Buy American, By Americans
"Many people watching tonight can probably remember a time when finding a good job meant showing up at a nearby factory or a business downtown. You didn't always need a degree, and your competition was pretty much limited to your neighbors. If you worked hard, chances are you'd have a job for life, with a decent paycheck, good benefits and the occasional promotion. Maybe you'd even have the pride of seeing your kids work at the same company.
That world has changed. And for many, the change has been painful. I've seen it in the shuttered windows of once booming factories and the vacant storefronts of once busy main streets. I've heard it in the frustrations of Americans who've seen their paychecks dwindle or their jobs disappear—proud men and women who feel like the rules have been changed in the middle of the game."
If you watched this year's State of the Union address, the above words spoken by President Barack Obama are probably still echoing in your ears. Whether you are a republican or democrat matters very little when it comes to the success of the American people. We all want prosperity, job security, growth in manufacturing and a continued realization of the American dream, regardless of political leanings. The industrialization of China, India and other emerging nations combined with American companies outsourcing manufacturing has created serious competition for American workers. Add on top of this the recessionary woes of the last few years: the limited credit, the inventory shortfalls and serious product safety violations coming from overseas manufacturers, and one can see the "perfect storm" that was created for American factories.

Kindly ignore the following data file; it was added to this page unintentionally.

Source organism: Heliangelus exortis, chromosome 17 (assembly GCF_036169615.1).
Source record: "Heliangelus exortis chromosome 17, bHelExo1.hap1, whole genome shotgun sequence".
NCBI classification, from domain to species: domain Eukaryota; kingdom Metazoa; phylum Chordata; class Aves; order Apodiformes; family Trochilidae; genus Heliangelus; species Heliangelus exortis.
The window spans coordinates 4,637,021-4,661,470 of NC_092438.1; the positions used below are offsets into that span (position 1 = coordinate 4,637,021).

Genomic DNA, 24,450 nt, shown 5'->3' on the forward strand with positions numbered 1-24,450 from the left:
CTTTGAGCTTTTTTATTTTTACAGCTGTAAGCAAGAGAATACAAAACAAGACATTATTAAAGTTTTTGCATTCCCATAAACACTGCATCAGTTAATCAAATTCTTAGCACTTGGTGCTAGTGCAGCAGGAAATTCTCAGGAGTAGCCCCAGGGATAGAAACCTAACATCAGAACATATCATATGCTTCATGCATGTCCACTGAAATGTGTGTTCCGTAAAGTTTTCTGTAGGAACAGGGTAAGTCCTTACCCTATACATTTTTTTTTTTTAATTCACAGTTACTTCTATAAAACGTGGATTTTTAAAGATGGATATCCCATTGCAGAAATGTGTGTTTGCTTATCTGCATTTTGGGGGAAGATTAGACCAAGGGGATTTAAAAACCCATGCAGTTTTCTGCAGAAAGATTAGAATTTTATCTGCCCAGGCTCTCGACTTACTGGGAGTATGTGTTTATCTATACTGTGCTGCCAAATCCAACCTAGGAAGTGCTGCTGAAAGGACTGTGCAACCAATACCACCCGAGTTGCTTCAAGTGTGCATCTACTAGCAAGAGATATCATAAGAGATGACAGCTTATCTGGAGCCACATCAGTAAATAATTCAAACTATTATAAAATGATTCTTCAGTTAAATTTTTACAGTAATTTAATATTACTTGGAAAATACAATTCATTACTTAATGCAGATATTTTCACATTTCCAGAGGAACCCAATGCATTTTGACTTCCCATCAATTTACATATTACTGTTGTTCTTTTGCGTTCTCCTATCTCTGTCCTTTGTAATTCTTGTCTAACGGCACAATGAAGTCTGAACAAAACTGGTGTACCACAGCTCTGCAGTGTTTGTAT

The Advantage of American
"Having products that are made in America has emerged as an 'unfair advantage' for those suppliers who can legitimately make the claim," stated Mel Ellis, president of HumphreyLine, Milwaukie, Ore. That advantage is huge when it comes to having inventory close at hand when needed. Ellis detailed the inventory issues, "American manufacturers don't have to carry large amounts of inventory in their warehouses; when they get low on stock, all they have to do is turn on the machine and make the product." A typical overseas order from a typical U.S.-based mid-sized supplier needs lead time, that is a reality. Ellis noted an average turn-around time of 180 days for an overseas order. "By contrast, American manufacturers can expect, if they manage their operations well, to turn their inventory in about 60 to 75 days. When compared to the 180 day figure above, American manufacturers do have an unfair advantage compared to importers," he said.
A Little Extra Insurance
Steven Meyer, MAS, vice president of sales for Molenaar LLC, Willmar, Minn., noted another consideration for going with American manufacturers. "Obviously testing and material content regulation has had a major impact on suppliers' costs, but more importantly on advertisers' thoughts. The glasses recalled last year in the McDonald's Shrek promotion were below any regulatory standards," he said.